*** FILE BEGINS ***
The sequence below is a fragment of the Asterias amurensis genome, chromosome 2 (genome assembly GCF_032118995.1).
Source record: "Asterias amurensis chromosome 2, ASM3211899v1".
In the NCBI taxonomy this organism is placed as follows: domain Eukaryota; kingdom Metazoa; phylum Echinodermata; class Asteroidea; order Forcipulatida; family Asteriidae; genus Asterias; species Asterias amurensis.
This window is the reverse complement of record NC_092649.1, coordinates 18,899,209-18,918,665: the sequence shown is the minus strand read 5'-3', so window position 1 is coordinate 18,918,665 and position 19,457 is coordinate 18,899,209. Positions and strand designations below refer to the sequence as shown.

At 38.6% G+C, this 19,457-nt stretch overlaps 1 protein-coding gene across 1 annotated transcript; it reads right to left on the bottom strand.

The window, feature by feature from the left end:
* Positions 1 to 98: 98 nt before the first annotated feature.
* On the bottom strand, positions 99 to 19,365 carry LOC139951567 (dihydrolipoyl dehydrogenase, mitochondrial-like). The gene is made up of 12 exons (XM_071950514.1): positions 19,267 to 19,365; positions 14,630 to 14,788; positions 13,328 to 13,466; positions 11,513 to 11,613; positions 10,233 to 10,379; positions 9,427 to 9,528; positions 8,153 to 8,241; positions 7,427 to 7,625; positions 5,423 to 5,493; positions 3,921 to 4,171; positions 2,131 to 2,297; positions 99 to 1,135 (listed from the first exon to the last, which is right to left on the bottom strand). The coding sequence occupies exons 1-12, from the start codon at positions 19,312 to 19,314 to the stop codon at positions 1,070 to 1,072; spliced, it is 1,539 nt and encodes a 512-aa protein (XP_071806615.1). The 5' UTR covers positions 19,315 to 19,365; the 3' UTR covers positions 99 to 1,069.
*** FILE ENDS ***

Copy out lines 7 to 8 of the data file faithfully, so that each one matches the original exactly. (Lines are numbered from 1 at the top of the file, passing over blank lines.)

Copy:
* Positions 1 to 98: 98 nt before the first annotated feature.
* On the bottom strand, positions 99 to 19,365 carry LOC139951567 (dihydrolipoyl dehydrogenase, mitochondrial-like). The gene is made up of 12 exons (XM_071950514.1): positions 19,267 to 19,365; positions 14,630 to 14,788; positions 13,328 to 13,466; positions 11,513 to 11,613; positions 10,233 to 10,379; positions 9,427 to 9,528; positions 8,153 to 8,241; positions 7,427 to 7,625; positions 5,423 to 5,493; positions 3,921 to 4,171; positions 2,131 to 2,297; positions 99 to 1,135 (listed from the first exon to the last, which is right to left on the bottom strand). The coding sequence occupies exons 1-12, from the start codon at positions 19,312 to 19,314 to the stop codon at positions 1,070 to 1,072; spliced, it is 1,539 nt and encodes a 512-aa protein (XP_071806615.1). The 5' UTR covers positions 19,315 to 19,365; the 3' UTR covers positions 99 to 1,069.